Because I’m older than Rachel, I remember how many a television show would bring on a completely random black character for the sole purpose of being an appropriate, but temporary, love interest for a more permanent black character. I’m also aware of the longstanding TV trope of pairing the black character with the least romantically desirable character on the show. We’ve made progress, sure. But let’s be honest. Popular culture is still very comfortable with black romance (interracial and otherwise) on the sidelines, leaving black characters with societally appropriate partners who have no chemistry with them, with some grand mission to assist other characters at the expense of their own love lives, or with no partners at all. Honestly, I’m still a bit annoyed with Magic Mike XXL for pushing Rome into the corner. I’m enjoying the rise of Richonne because part of me is afraid it’s going to be taken away soon. Please don’t start me talking about Sleepy Hollow again.

I’m not going to sit here with you and suggest that the Bachelorette is the flagship of romance. I did just say I couldn’t bear to watch grown women devastated to discover that they wouldn’t be marrying some dude they just met a little while ago. But Ali Barthwell from Vulture says it best in “Why a Black Bachelorette is a Big Deal.”

“Celebrating black womanhood in the context of marriage and motherhood might seem reductive to some, but because they’ve so often been denied those roles in pop culture, it’s in fact, revolutionary,” she writes. “Seeing a black woman as the woman pursued, riding off into the sunset, would do so much to diversify the narratives of black romance.”

Will I tune in for Rachel? Well, just last night, one of her future suitors apparently greeted her, on international television, with the promise that he was “ready to go black and never go back.” I have to support a woman who could hear a man say that and not punch him in the face, cameras be damned.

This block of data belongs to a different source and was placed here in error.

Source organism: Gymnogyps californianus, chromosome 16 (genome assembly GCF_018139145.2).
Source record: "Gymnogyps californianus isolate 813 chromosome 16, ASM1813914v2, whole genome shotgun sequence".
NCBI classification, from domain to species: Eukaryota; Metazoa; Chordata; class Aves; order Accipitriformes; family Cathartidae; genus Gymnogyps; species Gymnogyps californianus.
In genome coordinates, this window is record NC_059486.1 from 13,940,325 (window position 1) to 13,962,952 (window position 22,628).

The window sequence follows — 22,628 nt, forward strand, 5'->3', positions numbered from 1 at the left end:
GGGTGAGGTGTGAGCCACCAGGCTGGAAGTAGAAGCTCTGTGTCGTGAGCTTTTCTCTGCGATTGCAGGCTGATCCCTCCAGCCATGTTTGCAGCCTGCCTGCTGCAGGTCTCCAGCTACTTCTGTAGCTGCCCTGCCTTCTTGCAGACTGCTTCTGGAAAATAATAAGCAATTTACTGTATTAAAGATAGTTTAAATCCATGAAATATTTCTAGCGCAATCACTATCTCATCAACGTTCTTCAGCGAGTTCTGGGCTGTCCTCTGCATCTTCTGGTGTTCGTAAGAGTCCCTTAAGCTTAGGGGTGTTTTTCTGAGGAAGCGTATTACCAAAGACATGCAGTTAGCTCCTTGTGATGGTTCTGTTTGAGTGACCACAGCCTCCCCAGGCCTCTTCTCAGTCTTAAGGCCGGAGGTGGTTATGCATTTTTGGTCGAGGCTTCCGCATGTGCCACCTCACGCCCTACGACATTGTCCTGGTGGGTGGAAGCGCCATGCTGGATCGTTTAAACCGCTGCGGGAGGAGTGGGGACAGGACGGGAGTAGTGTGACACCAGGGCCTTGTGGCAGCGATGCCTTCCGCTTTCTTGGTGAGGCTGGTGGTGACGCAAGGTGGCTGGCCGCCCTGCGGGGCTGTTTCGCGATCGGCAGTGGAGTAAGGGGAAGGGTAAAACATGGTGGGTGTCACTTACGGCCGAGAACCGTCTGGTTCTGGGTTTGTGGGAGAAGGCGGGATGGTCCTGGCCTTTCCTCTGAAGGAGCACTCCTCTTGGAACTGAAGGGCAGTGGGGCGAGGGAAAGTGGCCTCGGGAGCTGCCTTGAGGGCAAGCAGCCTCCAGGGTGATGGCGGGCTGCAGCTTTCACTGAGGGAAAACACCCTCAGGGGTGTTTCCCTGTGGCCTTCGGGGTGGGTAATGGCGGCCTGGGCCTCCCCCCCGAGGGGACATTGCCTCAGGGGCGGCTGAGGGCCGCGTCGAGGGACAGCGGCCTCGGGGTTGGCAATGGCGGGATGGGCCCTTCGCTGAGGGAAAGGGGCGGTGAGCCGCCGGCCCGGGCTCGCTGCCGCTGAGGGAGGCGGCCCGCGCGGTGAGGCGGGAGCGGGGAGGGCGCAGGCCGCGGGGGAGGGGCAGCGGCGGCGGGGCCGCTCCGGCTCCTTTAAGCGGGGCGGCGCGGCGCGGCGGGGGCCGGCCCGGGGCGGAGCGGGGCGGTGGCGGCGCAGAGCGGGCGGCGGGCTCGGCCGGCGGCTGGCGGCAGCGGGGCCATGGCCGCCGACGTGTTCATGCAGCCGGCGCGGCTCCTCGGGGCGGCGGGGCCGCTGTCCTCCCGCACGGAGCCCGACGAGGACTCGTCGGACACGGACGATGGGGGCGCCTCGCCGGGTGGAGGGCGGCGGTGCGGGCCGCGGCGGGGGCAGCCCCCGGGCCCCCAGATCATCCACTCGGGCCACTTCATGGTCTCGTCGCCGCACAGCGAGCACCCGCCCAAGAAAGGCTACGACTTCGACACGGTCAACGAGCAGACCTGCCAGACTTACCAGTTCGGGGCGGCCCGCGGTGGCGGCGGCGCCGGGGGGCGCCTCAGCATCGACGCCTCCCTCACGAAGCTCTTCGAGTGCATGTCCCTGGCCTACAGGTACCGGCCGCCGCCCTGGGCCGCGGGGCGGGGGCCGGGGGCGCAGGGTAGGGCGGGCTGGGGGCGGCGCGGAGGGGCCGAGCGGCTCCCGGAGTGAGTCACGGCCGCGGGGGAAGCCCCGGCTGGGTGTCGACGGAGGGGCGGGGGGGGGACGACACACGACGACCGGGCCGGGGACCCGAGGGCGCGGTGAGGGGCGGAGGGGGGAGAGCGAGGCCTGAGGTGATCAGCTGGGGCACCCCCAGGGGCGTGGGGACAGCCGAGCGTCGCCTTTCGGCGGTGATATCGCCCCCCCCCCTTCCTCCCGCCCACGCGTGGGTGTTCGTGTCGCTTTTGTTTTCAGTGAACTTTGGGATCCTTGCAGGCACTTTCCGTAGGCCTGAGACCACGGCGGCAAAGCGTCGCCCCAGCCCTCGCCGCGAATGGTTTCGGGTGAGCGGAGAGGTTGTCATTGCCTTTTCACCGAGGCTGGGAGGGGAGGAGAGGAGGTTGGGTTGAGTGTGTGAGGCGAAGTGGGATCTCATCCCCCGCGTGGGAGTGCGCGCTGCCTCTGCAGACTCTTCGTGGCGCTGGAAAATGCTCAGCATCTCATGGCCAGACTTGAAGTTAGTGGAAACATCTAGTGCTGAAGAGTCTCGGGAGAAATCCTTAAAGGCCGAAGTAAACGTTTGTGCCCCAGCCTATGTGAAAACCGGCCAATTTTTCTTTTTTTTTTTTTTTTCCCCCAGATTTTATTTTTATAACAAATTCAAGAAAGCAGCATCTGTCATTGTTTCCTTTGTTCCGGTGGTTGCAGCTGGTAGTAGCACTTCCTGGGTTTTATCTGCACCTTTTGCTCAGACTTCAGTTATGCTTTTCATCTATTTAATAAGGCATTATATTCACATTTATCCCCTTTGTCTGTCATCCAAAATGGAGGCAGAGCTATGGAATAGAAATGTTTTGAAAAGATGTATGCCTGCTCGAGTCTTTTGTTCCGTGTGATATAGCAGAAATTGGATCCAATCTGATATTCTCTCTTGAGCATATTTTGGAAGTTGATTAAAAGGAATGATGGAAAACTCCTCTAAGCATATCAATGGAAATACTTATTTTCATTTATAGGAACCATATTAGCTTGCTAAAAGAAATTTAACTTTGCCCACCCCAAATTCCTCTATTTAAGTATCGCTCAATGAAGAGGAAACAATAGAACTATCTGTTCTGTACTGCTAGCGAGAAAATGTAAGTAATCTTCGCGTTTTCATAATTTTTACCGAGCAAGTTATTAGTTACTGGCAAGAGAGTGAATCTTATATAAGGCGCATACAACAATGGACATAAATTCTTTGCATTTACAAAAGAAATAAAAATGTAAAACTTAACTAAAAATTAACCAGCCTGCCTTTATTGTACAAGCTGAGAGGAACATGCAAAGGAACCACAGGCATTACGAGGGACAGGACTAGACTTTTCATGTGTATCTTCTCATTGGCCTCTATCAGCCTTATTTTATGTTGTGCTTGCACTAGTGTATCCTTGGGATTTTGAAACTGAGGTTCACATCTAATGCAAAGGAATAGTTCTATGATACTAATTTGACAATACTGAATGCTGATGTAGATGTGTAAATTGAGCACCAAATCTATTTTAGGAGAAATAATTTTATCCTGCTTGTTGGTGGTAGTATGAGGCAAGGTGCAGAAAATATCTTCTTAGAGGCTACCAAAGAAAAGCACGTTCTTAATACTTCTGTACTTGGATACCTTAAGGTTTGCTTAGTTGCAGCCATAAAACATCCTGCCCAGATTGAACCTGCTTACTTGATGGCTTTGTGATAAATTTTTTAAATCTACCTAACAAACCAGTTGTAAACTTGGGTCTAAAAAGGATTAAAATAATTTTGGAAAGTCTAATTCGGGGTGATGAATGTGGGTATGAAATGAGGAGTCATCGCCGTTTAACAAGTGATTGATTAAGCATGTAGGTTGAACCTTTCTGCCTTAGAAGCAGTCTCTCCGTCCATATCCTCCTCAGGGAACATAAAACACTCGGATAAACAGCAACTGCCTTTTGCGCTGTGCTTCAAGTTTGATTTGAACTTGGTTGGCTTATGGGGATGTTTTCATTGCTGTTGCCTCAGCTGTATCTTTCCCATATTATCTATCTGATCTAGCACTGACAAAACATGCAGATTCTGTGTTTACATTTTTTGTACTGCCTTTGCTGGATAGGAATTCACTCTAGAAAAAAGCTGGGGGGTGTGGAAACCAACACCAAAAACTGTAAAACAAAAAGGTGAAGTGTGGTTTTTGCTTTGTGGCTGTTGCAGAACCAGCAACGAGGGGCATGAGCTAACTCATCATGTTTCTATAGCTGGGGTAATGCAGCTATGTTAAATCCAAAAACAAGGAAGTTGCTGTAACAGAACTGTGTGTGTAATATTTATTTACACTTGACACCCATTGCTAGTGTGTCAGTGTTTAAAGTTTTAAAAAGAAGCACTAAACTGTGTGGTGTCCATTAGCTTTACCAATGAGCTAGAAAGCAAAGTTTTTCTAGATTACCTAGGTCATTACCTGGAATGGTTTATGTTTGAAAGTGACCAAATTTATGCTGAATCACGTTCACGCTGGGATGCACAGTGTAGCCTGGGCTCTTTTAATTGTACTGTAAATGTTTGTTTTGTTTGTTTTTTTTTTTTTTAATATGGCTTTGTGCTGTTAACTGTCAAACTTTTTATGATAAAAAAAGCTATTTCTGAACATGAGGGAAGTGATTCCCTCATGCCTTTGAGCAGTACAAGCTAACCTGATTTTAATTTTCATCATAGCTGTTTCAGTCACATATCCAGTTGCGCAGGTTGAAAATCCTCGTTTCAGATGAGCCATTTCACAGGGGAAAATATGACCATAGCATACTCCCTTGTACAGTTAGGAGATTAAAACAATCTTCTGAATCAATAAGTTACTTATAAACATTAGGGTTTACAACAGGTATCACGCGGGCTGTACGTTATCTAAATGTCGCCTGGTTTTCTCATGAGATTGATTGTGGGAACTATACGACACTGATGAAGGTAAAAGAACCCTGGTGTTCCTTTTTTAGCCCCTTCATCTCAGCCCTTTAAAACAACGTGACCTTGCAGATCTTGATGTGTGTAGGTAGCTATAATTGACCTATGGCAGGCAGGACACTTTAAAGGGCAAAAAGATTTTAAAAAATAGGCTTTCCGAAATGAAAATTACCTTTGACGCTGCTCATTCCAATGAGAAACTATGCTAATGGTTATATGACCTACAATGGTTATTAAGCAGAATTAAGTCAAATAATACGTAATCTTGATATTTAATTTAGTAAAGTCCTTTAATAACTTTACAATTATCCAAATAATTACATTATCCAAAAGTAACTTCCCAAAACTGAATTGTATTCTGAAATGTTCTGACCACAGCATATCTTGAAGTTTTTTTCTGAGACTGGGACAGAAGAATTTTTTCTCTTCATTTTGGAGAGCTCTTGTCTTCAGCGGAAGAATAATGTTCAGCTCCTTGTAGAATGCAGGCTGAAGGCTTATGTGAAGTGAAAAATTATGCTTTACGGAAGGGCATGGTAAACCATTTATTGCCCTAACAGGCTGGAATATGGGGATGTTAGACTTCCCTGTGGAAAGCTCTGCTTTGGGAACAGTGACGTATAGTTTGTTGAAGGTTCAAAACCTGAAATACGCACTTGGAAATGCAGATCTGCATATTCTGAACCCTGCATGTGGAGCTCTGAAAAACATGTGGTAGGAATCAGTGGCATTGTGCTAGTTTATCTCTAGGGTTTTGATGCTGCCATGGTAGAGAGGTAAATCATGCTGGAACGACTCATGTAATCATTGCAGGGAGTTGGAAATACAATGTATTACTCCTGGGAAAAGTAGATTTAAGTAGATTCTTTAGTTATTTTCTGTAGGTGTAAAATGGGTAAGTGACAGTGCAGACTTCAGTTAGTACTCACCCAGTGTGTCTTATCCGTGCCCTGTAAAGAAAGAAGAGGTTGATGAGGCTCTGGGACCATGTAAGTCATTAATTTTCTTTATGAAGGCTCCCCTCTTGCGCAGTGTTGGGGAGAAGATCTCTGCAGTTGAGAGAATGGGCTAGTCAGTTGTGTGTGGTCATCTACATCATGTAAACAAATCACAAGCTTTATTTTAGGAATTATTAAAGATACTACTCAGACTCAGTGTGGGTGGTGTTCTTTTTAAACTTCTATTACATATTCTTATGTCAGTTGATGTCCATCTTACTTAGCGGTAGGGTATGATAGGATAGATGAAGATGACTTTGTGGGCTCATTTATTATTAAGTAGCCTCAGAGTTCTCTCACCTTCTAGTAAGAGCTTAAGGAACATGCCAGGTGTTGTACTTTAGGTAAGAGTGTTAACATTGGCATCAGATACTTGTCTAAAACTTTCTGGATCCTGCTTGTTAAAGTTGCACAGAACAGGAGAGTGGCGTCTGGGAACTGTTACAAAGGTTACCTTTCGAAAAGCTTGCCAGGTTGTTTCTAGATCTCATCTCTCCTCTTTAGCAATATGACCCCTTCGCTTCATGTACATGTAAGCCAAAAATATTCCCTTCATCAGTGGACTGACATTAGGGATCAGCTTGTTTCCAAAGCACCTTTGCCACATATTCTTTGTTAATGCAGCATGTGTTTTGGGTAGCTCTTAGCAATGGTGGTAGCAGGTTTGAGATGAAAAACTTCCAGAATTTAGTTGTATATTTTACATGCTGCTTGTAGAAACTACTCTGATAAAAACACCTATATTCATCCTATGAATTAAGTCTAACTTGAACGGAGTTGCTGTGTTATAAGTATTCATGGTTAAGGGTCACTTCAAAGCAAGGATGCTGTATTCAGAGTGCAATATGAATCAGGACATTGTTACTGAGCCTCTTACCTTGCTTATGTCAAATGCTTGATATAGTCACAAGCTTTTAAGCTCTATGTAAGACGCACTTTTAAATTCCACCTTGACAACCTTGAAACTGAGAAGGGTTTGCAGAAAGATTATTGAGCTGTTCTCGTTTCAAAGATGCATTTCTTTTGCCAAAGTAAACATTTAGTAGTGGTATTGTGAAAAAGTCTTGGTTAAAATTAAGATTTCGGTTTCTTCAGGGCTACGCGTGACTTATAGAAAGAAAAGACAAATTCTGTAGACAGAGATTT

In the meantime, let me present two tales of reality TV romance where black women take center stage.

In The One, by Danielle Allen, heroine Zoe is a reality-TV skeptic who suddenly finds herself on a Bachelor-style show. And Bridget Midway’s Love series, starting with Love My Way, features a reality TV show that pairs Doms with their submissives.

Still looking for excitement? Try this on for size.

Let the Confessional Games Begin!

Have you ever had mad monkey love on a motorcycle? A three-way in an alley? Been roped, tied and pleasured? Have you never, ever, never done any of this? Be rewarded for your naughty or sweet past and win crowns, toys, books and more at the Lady Smut special reader event, May 3 at 1:30 p.m. at the RT Booklovers Convention.

Follow Lady Smut. This is where the fun starts.



Lovin’ the Cray-Cray: Q&A with K.M. Jackson

29 Nov

Today our Lady Smut Q&A guest is Kwana Jackson, who publishes books under the name K.M.Jackson.

MADELINE IVA: Kwana, thanks so much for being with us today.

KWANA JACKSON: Thanks so much for having me over Madeline, it’s a real treat. As you probably know from my tweets that I like a little bit of the over the top crazy especially in my TV viewing.

MADELINE IVA: Why does Nene of the show First Housewives of Atlanta have a special place in your heart? What is her special brand of crazy? On another note–How did the television show Bridezillas first suck you in?

KWANA JACKSON: I always had a thing for Nene from the as I call them “Not So Real” Housewives of the ATL. I felt that out of being not so real, Nene kept it the realest. Always telling like it was no matter if people liked it or not. And yes, she did have a moment in season 2 where she went over the top and lost it for a moment there and became a bit of a caricature of herself but I think she brought it back home and it shows with her now taking a step into acting with being on shows like Glee and The New Normal.

As for Bridezillas, though I don’t watch all the time I will get sucked in on a Saturday marathon from time to time. There is just something about those crazy brides that has me saying, well gee, I guess my husband really lucked out with me. LOL.

MADELINE IVA: Is there one particular bridezilla that you simply cannot forget? What makes her stand out in your memory?

KWANA JACKSON: There was one and I can’t remember her name but she was just awful and her voice just grated. She would say the grooms name over and over. I kept wanting him to just leave her already.

MADELINE IVA: You’ve said: “I’d give anything if they did a 6 month later follow up on those couples. There is no way most of them make it. Just no way.” Do you think the irony of presenting a bride showing her utter contempt towards everyone—when she’s supposed to be declaring her eternal love–gives the reality show Bridezilla’s it’s appeal?